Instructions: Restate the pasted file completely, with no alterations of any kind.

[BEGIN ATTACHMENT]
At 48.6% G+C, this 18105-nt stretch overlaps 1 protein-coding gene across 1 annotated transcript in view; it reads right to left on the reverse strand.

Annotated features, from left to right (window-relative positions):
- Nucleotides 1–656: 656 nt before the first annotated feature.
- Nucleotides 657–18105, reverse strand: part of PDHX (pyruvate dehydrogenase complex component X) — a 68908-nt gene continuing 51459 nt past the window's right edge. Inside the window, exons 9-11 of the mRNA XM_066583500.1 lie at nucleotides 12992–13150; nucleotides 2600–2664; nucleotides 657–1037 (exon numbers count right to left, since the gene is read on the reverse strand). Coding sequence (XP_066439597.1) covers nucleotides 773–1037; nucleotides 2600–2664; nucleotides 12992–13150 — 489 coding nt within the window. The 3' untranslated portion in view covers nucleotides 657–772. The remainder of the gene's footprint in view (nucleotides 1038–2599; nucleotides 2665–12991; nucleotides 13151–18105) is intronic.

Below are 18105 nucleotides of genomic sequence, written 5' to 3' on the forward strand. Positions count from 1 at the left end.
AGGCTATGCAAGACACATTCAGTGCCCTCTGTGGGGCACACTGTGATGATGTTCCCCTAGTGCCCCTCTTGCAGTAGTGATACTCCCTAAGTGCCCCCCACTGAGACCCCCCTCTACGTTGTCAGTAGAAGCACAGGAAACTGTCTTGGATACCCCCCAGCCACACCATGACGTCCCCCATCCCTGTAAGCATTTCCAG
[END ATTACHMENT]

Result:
At 48.6% G+C, this 18105-nt stretch overlaps 1 protein-coding gene across 1 annotated transcript in view; it reads right to left on the reverse strand.

Annotated features, from left to right (window-relative positions):
- Nucleotides 1–656: 656 nt before the first annotated feature.
- Nucleotides 657–18105, reverse strand: part of PDHX (pyruvate dehydrogenase complex component X) — a 68908-nt gene continuing 51459 nt past the window's right edge. Inside the window, exons 9-11 of the mRNA XM_066583500.1 lie at nucleotides 12992–13150; nucleotides 2600–2664; nucleotides 657–1037 (exon numbers count right to left, since the gene is read on the reverse strand). Coding sequence (XP_066439597.1) covers nucleotides 773–1037; nucleotides 2600–2664; nucleotides 12992–13150 — 489 coding nt within the window. The 3' untranslated portion in view covers nucleotides 657–772. The remainder of the gene's footprint in view (nucleotides 1038–2599; nucleotides 2665–12991; nucleotides 13151–18105) is intronic.

Below are 18105 nucleotides of genomic sequence, written 5' to 3' on the forward strand. Positions count from 1 at the left end.
AGGCTATGCAAGACACATTCAGTGCCCTCTGTGGGGCACACTGTGATGATGTTCCCCTAGTGCCCCTCTTGCAGTAGTGATACTCCCTAAGTGCCCCCCACTGAGACCCCCCTCTACGTTGTCAGTAGAAGCACAGGAAACTGTCTTGGATACCCCCCAGCCACACCATGACGTCCCCCATCCCTGTAAGCATTTCCAG